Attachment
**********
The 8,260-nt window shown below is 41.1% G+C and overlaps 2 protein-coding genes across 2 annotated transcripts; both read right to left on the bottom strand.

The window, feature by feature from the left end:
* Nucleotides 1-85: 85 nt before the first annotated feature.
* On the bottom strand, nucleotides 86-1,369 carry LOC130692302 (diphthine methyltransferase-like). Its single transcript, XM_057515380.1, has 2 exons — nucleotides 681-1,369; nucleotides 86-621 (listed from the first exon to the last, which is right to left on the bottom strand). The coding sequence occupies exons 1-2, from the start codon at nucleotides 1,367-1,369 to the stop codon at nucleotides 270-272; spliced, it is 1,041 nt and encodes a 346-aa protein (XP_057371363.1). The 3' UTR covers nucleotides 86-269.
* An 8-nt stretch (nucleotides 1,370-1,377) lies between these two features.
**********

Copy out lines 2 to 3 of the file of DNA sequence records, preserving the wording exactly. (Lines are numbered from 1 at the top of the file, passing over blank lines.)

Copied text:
The window, feature by feature from the left end:
* Nucleotides 1-85: 85 nt before the first annotated feature.